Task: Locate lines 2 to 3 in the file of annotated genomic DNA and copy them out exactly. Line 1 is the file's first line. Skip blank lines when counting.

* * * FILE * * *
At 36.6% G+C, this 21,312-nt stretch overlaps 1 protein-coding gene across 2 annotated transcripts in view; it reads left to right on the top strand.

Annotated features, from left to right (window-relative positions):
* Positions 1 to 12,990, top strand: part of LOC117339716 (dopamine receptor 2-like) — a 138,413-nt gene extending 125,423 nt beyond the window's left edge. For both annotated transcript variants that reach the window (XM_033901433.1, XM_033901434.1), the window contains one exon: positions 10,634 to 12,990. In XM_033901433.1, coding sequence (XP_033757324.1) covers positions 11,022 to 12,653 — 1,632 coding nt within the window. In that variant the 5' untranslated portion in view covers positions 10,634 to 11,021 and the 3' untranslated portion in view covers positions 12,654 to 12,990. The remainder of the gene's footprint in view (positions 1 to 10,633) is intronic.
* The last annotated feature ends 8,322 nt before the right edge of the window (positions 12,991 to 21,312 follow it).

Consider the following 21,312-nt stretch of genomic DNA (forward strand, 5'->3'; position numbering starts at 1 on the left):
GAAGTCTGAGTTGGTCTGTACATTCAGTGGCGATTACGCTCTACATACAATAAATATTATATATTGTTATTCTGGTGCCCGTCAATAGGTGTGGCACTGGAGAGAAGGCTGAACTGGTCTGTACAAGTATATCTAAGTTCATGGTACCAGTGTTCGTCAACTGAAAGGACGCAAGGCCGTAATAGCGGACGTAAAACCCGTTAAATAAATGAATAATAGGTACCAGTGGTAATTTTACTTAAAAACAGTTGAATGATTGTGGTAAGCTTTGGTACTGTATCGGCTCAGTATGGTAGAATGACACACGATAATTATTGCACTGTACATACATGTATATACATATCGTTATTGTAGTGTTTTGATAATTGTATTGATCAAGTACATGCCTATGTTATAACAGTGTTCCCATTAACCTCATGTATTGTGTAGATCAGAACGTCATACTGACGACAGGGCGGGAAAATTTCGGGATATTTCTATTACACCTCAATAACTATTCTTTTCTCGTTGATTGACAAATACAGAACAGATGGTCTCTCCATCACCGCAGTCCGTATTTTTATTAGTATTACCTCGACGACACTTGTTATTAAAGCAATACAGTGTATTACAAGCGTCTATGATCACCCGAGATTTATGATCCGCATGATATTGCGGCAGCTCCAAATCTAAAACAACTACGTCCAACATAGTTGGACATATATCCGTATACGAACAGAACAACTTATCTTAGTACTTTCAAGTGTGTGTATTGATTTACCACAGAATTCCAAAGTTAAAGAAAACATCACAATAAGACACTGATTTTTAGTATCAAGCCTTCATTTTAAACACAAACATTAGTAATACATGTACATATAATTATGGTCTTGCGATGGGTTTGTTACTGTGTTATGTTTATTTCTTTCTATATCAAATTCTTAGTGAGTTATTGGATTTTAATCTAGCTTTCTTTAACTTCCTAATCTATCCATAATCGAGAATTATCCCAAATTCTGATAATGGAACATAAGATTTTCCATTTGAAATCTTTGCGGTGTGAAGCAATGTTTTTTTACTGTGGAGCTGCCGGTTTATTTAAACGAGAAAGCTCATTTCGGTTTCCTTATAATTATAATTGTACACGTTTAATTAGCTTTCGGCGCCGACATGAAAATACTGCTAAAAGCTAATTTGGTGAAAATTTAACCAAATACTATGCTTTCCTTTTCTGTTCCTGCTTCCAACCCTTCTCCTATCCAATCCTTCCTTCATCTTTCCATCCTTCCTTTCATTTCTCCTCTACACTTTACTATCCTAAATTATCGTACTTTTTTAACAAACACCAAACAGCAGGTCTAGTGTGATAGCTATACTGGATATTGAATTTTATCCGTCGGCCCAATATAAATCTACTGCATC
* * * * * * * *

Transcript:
Annotated features, from left to right (window-relative positions):
* Positions 1 to 12,990, top strand: part of LOC117339716 (dopamine receptor 2-like) — a 138,413-nt gene extending 125,423 nt beyond the window's left edge. For both annotated transcript variants that reach the window (XM_033901433.1, XM_033901434.1), the window contains one exon: positions 10,634 to 12,990. In XM_033901433.1, coding sequence (XP_033757324.1) covers positions 11,022 to 12,653 — 1,632 coding nt within the window. In that variant the 5' untranslated portion in view covers positions 10,634 to 11,021 and the 3' untranslated portion in view covers positions 12,654 to 12,990. The remainder of the gene's footprint in view (positions 1 to 10,633) is intronic.